Celebrating the spirit of giving

Jim Day
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Najam Chisti says Muslims have two celebrations — Eid-ul-fitr and Eid al-Adha — that involve prayer, exchanging greetings and gifts, and charitable acts towards the needy.

This is the second in a six-part series called Christmas at My House.
The series looks at how Christmas Day is celebrated in the homes of Prince Edward Island residents from one tip of the Island to the other. The stories will be carried in the print and e-editions of the newspaper as well as online all week.

Muslims too celebrate the practice of giving.

Their traditional time for sharing, however, is not Christmas.

Muslims believe in the virgin birth of Jesus, but do not mark the occasion as a holiday.

In the Qur’an, there are many stories about the life and teachings of Jesus Christ (called ‘Isa in Arabic). The Qur’an recalls his miraculous birth, his teachings, the miracles he performed by God’s permission and his life as a respected prophet of God.

Yet in the Muslim world, Christmas is not celebrated publicly, except in the minority Christian communities in the Middle East.

Chishti has lived in P.E.I. since 1979. His three children have been raised in the Muslim faith but have been allowed to participate in certain Christmas activities like singing in the school choir.

“We do believe,’’ he notes, “that Jesus Christ is a messenger of God.’’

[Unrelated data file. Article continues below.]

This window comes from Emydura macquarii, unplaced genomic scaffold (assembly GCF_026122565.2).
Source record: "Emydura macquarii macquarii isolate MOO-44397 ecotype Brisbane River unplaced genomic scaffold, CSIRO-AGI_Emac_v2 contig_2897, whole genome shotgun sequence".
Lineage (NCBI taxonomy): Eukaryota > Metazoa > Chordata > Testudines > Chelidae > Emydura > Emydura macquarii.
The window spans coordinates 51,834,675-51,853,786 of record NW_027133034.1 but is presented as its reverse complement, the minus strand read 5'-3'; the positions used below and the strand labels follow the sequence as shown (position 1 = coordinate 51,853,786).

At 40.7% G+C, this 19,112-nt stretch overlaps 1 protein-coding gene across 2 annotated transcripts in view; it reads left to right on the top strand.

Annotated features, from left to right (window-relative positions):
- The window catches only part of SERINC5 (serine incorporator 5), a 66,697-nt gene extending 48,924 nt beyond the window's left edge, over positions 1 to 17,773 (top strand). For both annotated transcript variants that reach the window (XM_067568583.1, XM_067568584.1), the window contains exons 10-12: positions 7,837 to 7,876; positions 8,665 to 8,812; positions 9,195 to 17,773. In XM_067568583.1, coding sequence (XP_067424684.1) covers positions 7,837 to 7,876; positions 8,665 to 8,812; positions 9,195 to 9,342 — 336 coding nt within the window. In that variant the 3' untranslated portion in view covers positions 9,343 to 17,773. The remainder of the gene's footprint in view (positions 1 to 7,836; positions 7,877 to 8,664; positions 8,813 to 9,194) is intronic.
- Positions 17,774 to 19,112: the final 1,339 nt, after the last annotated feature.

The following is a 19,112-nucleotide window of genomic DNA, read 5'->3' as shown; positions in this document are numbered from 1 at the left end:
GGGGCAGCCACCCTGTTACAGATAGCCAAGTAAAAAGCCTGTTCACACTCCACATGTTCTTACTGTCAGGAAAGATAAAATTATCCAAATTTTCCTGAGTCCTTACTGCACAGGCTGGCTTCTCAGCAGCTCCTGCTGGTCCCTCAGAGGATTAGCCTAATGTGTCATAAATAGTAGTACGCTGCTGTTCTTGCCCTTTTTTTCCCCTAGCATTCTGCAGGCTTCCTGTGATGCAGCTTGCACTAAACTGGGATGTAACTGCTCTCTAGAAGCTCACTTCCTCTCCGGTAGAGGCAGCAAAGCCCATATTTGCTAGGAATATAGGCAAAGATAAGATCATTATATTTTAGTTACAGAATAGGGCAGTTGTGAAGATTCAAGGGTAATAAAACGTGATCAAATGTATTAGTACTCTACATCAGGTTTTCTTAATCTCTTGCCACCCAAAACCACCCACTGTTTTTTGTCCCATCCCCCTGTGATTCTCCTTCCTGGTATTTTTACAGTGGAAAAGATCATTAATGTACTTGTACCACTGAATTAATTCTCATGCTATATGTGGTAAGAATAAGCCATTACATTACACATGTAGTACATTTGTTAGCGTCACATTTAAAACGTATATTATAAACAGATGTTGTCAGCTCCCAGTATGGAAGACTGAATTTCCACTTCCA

Muslims have two celebrations that embody the spirit of giving that marks the higher, non-commercial side of Christmas.

Eid-ul-fitr is an important Islamic holiday for the Muslim community in Canada, including the 300 or so Muslim families of P.E.I., the majority of which live in Charlottetown and Stratford.

This event involves many Muslims waking up early and praying either at an outdoor prayer ground or a mosque. People dress in their finest clothes and adorn their homes with lights and other decorations.

Many people also visit families and friends, exchange greetings and gifts, and make donations to the poor and needy.

Chishti puts up festive lights during Ramadan, a period of prayer, fasting, charity-giving and self-accountability for Muslims in Canada that runs in the ninth month in the Islamic calendar.

“This is our festivity and this is what we do,’’ he says.

Large crowds have gathered to celebrate Eid al-Fitr in cities such as Ottawa in the recent past. Political leaders in Canada have also made statements to wish their best to Islamic communities during the Eid-al-Fitr celebrations.

“We would like to belong to the community,’’ says Chishti. “We do not want to be segregated from the community.’’

Eid al-Adha is also celebrated in Muslim communities throughout Canada around the 10th to 13th days of the Islamic month of Dhu al-Hijah.

It is marked by special prayers and many Muslims gather for special prayer services.

Many people also visit families and friends, exchange greetings and gifts, and make donations to the poor and needy.

Eid al-Adha is also a time for forgiveness and compassion.

Geographic location: Canada, Middle East.Chishti, P.E.I. Charlottetown

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